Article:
Australian regulators weekly wrap — Monday, 9 December 2019



Keeping on top of the latest financial services regulatory & compliance trends?

Investing time in your professional development within a rapidly changing financial services industry is challenging. To meet that challenge, the Australian regulators weekly wrap is designed to keep you at forefront of your practice by quickly setting out the top 5 developments from the past week, analysis and practical considerations for the future.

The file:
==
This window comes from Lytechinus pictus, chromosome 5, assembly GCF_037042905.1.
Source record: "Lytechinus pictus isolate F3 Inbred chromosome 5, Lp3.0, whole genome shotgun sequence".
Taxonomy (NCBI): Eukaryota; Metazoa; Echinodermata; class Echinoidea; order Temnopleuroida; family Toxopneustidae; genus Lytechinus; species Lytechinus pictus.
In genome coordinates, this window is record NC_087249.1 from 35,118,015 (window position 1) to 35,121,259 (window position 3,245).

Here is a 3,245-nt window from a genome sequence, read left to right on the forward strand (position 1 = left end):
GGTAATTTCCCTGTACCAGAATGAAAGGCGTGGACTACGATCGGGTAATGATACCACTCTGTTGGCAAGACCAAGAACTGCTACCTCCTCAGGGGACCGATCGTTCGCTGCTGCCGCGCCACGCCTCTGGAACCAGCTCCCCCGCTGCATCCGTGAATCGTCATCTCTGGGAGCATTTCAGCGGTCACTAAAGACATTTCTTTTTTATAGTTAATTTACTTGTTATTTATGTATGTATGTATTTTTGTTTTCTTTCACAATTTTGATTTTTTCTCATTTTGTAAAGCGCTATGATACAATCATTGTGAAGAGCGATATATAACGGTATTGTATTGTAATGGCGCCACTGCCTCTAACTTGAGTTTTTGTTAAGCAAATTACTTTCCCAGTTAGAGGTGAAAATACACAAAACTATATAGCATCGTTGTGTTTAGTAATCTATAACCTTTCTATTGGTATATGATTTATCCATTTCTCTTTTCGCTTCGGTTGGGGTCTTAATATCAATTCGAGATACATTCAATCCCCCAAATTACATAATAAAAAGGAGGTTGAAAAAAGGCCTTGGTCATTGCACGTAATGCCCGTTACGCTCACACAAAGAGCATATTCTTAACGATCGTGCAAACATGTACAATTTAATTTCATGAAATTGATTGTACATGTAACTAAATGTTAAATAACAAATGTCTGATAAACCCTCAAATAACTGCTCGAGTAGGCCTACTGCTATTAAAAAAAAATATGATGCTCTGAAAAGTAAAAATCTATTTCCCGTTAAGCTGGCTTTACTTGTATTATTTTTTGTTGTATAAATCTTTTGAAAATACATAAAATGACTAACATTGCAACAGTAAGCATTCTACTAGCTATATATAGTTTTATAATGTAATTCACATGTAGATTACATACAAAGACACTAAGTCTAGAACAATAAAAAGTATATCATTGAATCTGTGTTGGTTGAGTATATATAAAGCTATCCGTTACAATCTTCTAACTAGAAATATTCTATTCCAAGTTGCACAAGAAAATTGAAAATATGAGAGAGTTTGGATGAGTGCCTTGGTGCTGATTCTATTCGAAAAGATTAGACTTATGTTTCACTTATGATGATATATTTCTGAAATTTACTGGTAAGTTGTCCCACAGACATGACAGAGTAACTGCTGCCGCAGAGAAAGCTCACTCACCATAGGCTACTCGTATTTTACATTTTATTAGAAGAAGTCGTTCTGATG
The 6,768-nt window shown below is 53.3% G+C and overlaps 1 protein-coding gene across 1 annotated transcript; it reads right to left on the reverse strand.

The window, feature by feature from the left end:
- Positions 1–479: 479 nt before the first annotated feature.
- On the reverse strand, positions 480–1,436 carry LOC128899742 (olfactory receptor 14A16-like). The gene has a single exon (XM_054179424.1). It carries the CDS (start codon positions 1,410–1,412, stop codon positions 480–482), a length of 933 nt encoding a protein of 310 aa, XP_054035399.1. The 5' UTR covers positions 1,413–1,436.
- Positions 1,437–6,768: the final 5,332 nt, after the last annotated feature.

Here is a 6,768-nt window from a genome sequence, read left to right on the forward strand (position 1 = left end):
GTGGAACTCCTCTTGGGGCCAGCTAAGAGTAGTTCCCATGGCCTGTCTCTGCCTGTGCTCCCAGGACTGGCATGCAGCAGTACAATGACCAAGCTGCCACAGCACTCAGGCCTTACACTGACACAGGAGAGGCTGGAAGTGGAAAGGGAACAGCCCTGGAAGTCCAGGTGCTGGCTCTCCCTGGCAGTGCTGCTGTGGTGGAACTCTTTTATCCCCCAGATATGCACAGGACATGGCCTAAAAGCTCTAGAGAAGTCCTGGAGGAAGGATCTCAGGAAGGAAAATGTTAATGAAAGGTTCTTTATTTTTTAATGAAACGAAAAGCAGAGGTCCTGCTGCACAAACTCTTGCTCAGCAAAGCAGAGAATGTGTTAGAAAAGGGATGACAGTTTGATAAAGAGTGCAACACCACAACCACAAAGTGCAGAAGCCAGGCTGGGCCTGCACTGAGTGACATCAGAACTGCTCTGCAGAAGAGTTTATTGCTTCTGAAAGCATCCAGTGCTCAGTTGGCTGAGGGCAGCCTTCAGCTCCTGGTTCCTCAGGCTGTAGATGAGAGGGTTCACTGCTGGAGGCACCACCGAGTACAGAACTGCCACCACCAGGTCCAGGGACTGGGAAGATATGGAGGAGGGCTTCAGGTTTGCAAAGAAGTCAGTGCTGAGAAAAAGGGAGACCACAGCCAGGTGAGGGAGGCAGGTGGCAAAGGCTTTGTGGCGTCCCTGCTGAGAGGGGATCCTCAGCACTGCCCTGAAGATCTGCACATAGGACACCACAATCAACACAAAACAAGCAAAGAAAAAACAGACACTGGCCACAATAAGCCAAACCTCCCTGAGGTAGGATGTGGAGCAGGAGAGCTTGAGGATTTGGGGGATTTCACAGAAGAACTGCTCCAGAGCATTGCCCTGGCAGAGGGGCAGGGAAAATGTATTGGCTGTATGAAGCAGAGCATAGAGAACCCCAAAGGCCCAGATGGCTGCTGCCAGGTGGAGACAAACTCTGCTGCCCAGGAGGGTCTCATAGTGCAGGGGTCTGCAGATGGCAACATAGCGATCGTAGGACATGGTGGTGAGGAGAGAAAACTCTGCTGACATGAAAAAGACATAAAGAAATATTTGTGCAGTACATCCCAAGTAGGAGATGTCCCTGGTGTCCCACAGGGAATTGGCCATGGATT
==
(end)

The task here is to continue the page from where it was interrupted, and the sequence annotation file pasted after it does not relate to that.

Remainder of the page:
Never miss an update by signing up to receive emails here or by following me on LinkedIn here. You can also access past editions of the Australian regulators weekly wrap by clicking here.